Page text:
“It’s about your son getting arrested for doing nothing more than walking while Black.”

“It’s about having to be more concerned than your white friends and associates for the safety of your grandkids.”

“It’s about the day in and day out fatigue of trying to explain the obvious to the clueless.”

“It’s about being asked to overlook blue failings and white failings so they can be conveniently viewed as Black issues.”

“It’s about being asked by so many what they should do or say about race when the easy answer lies in the privacy of each person’s heart. It’s the ‘Black tax.’”

 “It’s paid daily by me and every person of color in this country, and frankly, it’s exhausting.”

– Bryant Gumbel, https://people.com/tv/bryant-gumbel-explains-black-tax-hbo-real-sports/

 

My Dear Young Man,

To restate Bryant Gumbel, “It’s exhausting.” Many have crumbled under the weight of the burden of the black tax.  Many have failed due to the lack of belief, faith and trust in Self and gambled on the hope that others will rise to their aid.

You stated that your peers stood silently by while the police were humiliating you.  You added that you “cried like a girl” and went home and got drunk over two days…

How did that work out for you?

Did the alcohol resolve your problems?

Did the short term “feel good” resolve the long-term problem?

Did the black tax suddenly cease to exist?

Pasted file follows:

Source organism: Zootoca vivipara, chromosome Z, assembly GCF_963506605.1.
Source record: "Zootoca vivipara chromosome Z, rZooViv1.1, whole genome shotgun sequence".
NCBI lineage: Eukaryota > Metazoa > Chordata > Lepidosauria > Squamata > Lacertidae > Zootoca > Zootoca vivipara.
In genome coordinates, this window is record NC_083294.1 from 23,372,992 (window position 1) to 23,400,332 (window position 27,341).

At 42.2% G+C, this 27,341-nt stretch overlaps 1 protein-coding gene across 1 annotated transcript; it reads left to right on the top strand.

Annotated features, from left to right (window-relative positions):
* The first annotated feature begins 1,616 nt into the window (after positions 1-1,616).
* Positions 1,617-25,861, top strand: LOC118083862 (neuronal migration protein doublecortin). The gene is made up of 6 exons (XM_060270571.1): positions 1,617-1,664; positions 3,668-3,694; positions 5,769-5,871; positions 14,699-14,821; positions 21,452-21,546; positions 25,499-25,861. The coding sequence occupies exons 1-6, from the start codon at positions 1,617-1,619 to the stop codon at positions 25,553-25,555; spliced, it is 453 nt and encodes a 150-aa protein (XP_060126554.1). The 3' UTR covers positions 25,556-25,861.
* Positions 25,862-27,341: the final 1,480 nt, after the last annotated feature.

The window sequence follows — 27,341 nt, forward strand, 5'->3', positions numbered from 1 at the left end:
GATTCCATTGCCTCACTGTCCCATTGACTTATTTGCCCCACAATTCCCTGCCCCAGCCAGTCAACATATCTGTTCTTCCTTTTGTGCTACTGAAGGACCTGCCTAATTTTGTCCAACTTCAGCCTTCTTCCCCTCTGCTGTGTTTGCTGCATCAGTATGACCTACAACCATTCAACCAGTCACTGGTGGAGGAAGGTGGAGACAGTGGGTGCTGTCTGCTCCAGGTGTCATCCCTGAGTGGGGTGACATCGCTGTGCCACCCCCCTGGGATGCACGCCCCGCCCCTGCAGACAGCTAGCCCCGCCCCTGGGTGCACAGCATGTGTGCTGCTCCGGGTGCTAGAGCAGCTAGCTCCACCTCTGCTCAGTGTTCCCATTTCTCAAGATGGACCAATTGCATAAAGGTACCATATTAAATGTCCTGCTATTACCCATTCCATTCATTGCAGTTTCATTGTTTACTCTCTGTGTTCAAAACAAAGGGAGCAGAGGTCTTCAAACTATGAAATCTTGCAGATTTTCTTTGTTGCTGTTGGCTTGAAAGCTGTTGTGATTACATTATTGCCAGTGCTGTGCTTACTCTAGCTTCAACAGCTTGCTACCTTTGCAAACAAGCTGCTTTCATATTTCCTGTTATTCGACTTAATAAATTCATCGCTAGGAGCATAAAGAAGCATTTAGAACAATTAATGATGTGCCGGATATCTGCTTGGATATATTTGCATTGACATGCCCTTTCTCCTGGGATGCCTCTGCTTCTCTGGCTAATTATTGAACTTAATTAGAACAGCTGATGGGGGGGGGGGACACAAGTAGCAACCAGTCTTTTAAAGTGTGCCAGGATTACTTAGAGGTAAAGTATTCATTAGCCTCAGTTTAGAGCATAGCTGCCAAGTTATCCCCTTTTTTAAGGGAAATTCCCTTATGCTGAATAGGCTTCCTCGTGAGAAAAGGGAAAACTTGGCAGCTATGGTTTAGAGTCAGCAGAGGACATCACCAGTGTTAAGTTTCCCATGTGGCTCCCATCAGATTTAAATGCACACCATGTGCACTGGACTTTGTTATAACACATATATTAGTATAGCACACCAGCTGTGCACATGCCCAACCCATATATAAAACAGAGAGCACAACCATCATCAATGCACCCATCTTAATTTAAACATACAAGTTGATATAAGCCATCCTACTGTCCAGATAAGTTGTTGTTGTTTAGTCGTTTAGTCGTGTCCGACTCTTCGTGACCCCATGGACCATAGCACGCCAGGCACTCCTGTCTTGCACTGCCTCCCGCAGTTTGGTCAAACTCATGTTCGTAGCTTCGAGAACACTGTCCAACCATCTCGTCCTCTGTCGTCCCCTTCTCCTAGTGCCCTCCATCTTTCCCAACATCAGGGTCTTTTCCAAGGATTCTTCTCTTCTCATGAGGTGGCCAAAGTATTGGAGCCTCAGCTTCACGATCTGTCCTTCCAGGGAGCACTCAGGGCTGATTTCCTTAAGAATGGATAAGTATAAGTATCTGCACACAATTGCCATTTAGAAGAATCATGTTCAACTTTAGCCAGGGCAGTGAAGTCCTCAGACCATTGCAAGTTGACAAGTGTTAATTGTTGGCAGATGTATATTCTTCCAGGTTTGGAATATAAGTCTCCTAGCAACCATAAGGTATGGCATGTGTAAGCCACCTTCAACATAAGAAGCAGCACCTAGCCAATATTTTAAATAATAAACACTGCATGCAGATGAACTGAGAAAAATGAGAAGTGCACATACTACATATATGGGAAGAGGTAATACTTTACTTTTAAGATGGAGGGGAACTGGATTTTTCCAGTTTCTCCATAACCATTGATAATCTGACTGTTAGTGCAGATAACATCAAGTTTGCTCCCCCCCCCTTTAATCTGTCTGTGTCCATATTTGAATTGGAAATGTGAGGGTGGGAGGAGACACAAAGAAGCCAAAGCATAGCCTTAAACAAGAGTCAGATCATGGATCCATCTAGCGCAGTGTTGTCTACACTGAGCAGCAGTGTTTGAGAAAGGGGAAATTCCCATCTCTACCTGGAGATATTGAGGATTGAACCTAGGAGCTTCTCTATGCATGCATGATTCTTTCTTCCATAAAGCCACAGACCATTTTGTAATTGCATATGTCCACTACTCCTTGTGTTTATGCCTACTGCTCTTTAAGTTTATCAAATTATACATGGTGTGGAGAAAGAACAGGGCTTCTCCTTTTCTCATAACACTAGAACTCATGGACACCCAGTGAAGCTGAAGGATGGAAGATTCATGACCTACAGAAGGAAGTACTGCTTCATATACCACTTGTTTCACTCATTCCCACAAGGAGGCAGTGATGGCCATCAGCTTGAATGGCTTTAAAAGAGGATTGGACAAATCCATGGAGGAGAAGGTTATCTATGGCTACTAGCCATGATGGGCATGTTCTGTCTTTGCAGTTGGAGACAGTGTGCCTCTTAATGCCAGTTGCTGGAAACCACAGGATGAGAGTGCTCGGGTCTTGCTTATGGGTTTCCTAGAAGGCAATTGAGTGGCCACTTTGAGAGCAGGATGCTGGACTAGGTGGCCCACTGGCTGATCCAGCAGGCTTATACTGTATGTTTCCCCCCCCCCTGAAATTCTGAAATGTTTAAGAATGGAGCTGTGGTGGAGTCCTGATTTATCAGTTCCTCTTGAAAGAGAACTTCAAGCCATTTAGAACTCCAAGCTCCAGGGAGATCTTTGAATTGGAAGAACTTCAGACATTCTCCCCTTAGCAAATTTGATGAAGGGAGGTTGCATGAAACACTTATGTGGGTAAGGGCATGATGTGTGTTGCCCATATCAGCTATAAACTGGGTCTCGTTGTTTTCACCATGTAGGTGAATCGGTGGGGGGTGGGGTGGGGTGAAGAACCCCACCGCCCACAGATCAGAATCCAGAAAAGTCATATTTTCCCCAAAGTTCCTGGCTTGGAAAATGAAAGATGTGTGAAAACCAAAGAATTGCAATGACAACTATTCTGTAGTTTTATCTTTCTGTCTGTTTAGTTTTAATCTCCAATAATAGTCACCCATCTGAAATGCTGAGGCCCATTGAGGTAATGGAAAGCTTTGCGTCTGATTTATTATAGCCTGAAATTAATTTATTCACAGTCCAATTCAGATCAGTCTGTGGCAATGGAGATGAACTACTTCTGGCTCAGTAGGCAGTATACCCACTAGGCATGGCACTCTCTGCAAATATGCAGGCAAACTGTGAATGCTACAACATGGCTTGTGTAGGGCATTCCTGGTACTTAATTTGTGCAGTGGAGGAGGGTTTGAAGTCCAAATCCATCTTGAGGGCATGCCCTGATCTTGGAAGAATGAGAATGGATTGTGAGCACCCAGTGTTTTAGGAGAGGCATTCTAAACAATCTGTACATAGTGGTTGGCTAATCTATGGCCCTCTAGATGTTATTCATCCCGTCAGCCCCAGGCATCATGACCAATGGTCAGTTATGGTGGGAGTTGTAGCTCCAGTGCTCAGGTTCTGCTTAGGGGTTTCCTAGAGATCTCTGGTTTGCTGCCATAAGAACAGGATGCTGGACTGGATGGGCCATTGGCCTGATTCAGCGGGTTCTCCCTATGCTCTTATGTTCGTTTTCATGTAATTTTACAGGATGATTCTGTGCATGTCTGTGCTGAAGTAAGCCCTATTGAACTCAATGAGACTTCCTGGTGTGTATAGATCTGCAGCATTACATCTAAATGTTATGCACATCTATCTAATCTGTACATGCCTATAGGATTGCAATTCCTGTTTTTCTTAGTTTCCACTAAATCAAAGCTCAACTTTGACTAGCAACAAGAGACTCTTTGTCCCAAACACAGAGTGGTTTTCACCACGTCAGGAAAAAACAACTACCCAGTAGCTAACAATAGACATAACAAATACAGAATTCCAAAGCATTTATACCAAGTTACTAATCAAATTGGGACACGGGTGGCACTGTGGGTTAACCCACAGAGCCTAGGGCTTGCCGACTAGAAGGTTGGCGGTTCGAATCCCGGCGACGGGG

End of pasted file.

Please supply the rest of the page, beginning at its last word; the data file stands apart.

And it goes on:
The Journey of Self Discovery

My Dear Young Man,

Your failure in your actions was looking for others to speak up for you and when they didn’t, you became angry and disappointed in both them and in yourself.  You looked to them to support you and your safety and then when they failed, you drowned the wounded Self in alcohol and pity, then found when you returned to work, life had gone on as if nothing ever happened.

Those who hold the privilege have the choice to utilize it as a resource for good in helping others or as a tool of manipulation in which the benefit remains with the privileged.

“We will remember not the words of our enemies, but the silence of our friends.”

– Martin Luther King, Jr.

Rather than drown the injury with alcohol, make the choice of healing the wound while you seek to empower the psychological Self.  Rather than view your tears as a gendered weakness, have the insight to view them as a normal human response to your injury, as representation of your essence and your quality of being.

 

The Five Levels of The Journey

My Dear Young Man,

The journey of self-discovery is yours and yours alone.  You restrict or inhibit your journey by holding to destructive cultural and gender norms such as “real men do not shred tears” or expressing emotions is “validating weakness.”  Such internalized of beliefs will trap you in a mental and emotional enslavement that is now being maintained by the dominant group.